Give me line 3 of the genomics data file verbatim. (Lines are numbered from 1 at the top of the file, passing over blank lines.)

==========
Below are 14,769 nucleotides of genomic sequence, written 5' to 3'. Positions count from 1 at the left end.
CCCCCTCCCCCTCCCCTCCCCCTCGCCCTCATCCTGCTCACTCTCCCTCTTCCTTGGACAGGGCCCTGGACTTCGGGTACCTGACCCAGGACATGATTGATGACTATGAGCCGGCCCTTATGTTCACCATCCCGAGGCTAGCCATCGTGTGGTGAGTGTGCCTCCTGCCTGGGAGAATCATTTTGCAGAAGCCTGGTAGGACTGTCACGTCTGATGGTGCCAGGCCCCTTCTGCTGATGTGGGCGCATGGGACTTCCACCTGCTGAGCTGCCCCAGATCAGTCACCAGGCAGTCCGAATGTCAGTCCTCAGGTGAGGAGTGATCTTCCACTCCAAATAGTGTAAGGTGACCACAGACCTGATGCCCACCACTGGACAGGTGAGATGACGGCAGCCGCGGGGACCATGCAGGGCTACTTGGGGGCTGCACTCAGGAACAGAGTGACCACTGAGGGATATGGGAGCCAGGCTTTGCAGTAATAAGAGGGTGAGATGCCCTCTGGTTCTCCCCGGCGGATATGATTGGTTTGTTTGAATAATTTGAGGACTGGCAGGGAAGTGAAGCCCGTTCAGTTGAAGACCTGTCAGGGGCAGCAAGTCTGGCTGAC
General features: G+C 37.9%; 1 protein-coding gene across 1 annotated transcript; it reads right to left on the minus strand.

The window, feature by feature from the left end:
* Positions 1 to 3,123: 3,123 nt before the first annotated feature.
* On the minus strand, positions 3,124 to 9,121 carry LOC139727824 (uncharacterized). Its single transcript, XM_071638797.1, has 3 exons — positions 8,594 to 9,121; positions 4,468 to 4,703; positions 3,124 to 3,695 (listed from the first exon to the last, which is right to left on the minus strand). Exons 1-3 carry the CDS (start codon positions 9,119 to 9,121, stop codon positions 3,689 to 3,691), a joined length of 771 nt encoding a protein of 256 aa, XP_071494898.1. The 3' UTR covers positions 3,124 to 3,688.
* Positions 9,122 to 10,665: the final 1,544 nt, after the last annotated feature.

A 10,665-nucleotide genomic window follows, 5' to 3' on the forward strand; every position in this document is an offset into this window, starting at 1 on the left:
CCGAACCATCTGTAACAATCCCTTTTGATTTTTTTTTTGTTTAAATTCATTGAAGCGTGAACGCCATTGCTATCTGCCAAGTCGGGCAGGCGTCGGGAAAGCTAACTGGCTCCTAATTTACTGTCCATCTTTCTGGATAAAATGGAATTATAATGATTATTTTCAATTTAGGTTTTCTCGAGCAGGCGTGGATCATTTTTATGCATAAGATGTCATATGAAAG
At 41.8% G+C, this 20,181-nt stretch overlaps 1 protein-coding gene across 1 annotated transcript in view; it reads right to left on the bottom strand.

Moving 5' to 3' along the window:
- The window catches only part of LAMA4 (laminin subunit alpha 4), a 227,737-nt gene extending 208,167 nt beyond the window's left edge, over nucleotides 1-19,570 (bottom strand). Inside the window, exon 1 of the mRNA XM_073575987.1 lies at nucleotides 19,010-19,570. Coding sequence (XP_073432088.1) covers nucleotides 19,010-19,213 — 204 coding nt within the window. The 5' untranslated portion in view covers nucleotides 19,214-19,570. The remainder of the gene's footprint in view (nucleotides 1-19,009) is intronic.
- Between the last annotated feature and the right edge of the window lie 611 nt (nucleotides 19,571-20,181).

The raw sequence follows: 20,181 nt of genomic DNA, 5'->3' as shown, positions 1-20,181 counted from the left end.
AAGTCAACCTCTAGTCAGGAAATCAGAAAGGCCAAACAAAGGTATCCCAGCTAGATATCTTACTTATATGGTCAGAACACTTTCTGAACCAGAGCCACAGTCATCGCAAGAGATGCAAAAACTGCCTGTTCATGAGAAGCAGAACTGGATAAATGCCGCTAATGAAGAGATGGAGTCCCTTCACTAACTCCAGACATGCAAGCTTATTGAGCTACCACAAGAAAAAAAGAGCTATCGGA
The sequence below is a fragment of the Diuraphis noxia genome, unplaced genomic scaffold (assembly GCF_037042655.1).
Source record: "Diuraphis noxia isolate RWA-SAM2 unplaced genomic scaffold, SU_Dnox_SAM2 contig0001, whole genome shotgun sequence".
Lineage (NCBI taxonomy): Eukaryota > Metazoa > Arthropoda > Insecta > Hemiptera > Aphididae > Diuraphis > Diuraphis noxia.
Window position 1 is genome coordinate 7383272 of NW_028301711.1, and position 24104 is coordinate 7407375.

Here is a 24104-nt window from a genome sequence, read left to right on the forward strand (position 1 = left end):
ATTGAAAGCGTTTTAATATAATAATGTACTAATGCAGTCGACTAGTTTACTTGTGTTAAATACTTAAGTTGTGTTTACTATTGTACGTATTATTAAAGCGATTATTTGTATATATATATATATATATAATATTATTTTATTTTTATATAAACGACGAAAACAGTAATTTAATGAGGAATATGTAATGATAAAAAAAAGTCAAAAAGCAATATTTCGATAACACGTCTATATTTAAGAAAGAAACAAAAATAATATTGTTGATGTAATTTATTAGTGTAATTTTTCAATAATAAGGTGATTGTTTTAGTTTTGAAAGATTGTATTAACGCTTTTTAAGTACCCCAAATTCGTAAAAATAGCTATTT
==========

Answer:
General features: G+C 37.9%; 1 protein-coding gene across 1 annotated transcript; it reads right to left on the minus strand.